Times have changed, and roles have been reversed. It is Bertie Wooster who is up with the larks and having to arrange tea and such for Lord Etringham. To any fan, do not fear, the whole world of Wodehouse has not been turned upon its head. It is just Bertie getting himself into another pickle and needing Jeeves to ascertain all the right facts and get him out of the situation in only the way that Jeeves can.
There are wonderful passages of conversation between Bertie and Jeeves as we discover that maybe Bertie has finally found the woman who has made his heart flutter more continuously. Whilst dreaming away the days Bertie meets Georgiana in Cannes, she is a woman with spark and vitality and has none of the lesser qualities that have dogged past loves like Madeline Bassett and Honoria Glossop. There is only one small problem her guardian has other ideas on who she should marry based on the fact that his stately home. Can Bertie make the right impression when he is in fact doing an impression of Jeeves? There is plenty of mishaps and misunderstandings along the way in true style and whilst perhaps there is a slight overtone of too contemporary now and again these glimpses are momentarily and you are drawn back into the story.
Sebastian Faulks rightly acknowledges that this book is a tribute to Wodehouse and the wonderful characters of Jeeves and Wooster and I know some myself included were probably sceptical about an author taking up the mantle of another work. I think Faulks has hit the right spot, it reminds me of all the stories I have read in the past and makes me want to pick up these books and read more of them. I hope those who discover this book without reading any Wodehouse also discover his back catalogue and know that there is much joy and humour held within the pages whether it be a short story or a novel.
Sebastian Faulks is an author I have read before, the wonderful and moving Birdsong as well as Charlotte Gray and then his reworking of another famous author Ian Fleming and his most famous hero; James Bond. I was surprised that he wanted to pick up that mantle again with Wodehouse. But it turns out he is a fan and has read the stories as a boy, as I did as a young girl. I was keen to read the book and I was even prepared to pay for a hardback copy! It only took a couple of days to devour.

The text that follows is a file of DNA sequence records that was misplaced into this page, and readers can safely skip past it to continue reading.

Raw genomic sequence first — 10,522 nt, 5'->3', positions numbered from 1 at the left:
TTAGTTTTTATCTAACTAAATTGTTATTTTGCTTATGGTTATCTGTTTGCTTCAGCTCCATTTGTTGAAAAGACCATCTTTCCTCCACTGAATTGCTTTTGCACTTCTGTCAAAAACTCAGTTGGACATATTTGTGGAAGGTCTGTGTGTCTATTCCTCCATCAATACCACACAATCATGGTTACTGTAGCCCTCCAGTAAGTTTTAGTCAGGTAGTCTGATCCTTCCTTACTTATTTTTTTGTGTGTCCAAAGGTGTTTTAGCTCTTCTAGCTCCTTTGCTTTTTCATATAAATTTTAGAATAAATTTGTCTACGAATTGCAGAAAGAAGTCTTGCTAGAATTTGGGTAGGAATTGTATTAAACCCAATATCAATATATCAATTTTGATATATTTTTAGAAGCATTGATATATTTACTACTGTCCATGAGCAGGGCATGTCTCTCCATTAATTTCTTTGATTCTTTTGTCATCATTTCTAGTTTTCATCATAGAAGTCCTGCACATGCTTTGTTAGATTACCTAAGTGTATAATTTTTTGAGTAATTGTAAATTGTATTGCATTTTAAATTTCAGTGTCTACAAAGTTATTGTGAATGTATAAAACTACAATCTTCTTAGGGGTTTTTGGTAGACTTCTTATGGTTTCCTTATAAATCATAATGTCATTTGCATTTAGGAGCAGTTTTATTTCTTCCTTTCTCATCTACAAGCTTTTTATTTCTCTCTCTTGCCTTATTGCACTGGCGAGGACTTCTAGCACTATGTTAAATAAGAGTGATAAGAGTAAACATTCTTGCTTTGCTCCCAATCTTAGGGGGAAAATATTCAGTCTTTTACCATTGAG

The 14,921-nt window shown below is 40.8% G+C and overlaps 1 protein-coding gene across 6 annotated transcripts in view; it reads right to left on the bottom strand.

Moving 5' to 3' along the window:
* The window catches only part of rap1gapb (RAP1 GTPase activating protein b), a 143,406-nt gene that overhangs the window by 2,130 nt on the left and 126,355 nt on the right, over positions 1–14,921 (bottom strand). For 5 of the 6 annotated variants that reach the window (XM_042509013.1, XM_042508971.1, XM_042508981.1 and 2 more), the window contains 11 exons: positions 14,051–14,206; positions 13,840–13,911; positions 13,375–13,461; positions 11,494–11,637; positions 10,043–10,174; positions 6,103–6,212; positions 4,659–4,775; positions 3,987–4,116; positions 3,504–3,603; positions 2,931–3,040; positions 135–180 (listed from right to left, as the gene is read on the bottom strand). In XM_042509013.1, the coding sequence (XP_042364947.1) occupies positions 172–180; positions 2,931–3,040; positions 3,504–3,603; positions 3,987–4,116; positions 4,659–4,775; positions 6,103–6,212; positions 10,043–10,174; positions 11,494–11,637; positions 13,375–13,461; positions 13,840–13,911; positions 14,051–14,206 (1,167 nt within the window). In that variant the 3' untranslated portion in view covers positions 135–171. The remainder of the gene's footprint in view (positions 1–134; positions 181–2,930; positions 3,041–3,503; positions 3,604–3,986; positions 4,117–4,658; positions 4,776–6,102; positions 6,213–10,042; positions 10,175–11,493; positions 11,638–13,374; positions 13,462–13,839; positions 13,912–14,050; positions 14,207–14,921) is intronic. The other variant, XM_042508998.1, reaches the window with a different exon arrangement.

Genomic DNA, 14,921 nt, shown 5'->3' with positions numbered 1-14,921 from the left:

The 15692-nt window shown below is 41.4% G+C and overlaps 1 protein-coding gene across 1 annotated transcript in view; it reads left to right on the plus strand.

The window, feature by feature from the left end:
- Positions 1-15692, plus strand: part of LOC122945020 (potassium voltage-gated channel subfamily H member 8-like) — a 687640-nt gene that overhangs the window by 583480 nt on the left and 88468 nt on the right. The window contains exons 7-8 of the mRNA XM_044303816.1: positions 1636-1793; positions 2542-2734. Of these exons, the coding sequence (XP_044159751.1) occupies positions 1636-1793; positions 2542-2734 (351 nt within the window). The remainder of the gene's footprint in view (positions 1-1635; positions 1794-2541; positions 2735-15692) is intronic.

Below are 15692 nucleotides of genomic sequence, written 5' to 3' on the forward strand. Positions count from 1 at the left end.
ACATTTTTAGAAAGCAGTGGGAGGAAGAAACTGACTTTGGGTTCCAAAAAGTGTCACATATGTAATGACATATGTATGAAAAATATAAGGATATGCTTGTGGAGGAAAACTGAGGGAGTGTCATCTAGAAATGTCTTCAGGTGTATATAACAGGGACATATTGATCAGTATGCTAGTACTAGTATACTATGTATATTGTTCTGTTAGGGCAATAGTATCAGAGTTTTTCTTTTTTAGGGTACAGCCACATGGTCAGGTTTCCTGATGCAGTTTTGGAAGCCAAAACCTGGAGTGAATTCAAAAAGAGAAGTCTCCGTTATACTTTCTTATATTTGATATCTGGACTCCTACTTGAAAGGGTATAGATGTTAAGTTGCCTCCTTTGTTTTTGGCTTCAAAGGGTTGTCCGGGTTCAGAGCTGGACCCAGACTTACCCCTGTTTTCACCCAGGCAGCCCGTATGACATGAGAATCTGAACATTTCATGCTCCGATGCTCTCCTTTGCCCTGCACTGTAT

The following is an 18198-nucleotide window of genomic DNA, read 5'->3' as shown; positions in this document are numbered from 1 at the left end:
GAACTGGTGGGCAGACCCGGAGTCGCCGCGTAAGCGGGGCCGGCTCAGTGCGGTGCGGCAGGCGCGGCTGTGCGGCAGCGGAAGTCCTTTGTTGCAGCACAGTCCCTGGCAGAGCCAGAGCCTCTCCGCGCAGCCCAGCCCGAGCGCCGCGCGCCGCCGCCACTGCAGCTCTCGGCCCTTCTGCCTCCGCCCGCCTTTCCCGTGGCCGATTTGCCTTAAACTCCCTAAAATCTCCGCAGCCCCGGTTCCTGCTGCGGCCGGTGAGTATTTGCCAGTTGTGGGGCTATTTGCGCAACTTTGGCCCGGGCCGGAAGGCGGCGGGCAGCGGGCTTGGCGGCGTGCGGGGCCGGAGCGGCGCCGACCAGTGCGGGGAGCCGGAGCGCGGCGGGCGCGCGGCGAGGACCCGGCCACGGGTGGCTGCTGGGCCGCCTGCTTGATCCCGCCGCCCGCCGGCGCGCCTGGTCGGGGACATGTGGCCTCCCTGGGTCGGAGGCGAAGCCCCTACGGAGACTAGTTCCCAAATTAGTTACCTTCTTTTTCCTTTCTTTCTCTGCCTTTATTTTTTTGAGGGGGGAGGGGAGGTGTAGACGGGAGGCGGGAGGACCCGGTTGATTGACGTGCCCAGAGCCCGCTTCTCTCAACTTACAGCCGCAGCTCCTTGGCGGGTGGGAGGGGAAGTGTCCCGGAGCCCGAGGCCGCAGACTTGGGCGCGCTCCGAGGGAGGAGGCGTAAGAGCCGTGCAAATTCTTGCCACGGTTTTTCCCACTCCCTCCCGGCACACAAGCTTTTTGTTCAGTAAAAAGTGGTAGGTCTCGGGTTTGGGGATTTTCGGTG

I recommend reading this book and I am going to endeavour to go back and reread some more Jeeves and Wooster in particular. I can reread these books with no apparent boredom. Even watching the tv series starring Fry and Laurie countless times has not dented the enjoyment. This book will stay on my shelf and it will be worthy of a reread for that I am sure.
What has sparked an interest is the fact that I have not read anymore Bond novels by other authors such as William Boyd and Jeffrey Deaver when I enjoyed the reworking of Faulks version. And with Sophie Hannah writing a novel in the style of Christie and the eponymous Belgian detective Poirot it seems there is a taste for such things. Or if I have my cynical hat on is it these authors estates needing money? Well if it is and the output is as good then so what.